"Midnight Rider" is great. It's a slower song, but it's a rock song that has that Southern feel to it. The leads are awesome, but also the song structure. We really worked on trying to perfect our more rock & roll kind of song structures on this record, like "The Black Curtain," for example. That's just a straight rock & roll song, in a way.

With the guitar solo in the middle of Dark Superstition's "Mistaken for Dead," I do the first half and Izzy [Garza, guitar] does the second half. I do the whammy bar, chaos kind of stuff, then Izzy likes to pick notes and rip runs. We refer back to Kerry King and Hanneman — not that we're gods like them, but I love that back and forth. The Allman Brothers have the same thing, whether it's who's singing this song, or doing the guitar playing. It's awesome.

Deep Purple

I've actually been getting Izzy into them more. We've been in the hotels watching old live videos of them, and there's this one show that Black Sabbath played, too, the California Jam [from 1974]. It's a classic live video, and there's a big rainbow [set piece] on the stage.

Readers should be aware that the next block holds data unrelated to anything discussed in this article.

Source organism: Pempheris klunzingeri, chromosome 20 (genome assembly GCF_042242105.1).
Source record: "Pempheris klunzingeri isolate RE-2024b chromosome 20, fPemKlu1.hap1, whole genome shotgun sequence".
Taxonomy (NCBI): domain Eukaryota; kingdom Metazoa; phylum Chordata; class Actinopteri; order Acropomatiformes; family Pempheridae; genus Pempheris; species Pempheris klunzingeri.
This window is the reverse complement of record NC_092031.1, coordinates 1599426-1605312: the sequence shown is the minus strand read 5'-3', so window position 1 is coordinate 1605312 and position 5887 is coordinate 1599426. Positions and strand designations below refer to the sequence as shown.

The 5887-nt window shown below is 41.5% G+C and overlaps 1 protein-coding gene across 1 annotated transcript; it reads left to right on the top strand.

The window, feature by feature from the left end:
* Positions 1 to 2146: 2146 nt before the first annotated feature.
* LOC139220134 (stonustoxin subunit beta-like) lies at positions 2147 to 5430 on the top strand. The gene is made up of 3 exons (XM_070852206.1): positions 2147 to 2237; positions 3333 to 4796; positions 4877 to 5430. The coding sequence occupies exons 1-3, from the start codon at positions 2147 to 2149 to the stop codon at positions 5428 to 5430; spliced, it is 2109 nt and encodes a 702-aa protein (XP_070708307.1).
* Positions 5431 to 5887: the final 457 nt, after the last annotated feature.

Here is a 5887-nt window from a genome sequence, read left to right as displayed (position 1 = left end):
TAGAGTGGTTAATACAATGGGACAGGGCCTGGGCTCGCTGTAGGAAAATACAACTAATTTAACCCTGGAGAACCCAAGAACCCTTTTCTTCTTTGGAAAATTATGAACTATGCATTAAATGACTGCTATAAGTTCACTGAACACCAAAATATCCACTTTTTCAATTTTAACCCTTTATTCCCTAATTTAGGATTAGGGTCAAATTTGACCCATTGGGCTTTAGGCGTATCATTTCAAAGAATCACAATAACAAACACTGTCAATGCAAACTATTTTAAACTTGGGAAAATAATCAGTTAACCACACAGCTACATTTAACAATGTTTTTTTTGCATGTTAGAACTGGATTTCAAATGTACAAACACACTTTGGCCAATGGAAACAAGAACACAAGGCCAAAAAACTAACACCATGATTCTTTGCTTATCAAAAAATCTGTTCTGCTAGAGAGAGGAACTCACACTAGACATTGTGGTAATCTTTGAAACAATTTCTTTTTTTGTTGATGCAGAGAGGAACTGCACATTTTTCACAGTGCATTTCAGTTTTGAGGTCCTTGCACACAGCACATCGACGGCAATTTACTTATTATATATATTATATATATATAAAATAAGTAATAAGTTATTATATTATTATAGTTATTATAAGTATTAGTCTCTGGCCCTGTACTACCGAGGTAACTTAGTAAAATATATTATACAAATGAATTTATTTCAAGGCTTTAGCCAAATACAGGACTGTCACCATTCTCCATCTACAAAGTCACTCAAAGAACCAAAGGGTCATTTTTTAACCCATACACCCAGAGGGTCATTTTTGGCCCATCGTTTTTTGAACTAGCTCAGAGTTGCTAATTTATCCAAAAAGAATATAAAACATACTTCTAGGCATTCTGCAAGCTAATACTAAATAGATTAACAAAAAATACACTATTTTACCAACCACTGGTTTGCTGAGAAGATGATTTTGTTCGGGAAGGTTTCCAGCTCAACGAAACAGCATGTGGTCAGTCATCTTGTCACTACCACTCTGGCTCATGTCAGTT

Of course, the Black Sabbath set is insane, but the Deep Purple set is just as awesome. The bass player [Glenn Hughes] who does the high vocals is doing these metal, almost Manowar screams, and it's so cool.

Richie Blackmore's guitar playing is awesome. It's bluesy, progressive and jazzy-sounding, but it also has a darkness to it. And our intention on Dark Superstition was to make a darker-sounding record. Subconsciously, I'm channeling some of that Deep Purple darkness in there.

The Marshall Tucker Band

I'm starting to see a pattern, but these are all bigger bands that have a lot of stuff going on. The Marshall Tucker Band have a flute player! They have these big, long, jammy songs, [and] so much melody. The way the vocals intertwine with the melodies from the guitars and the other instruments is really cool. It's like a dance...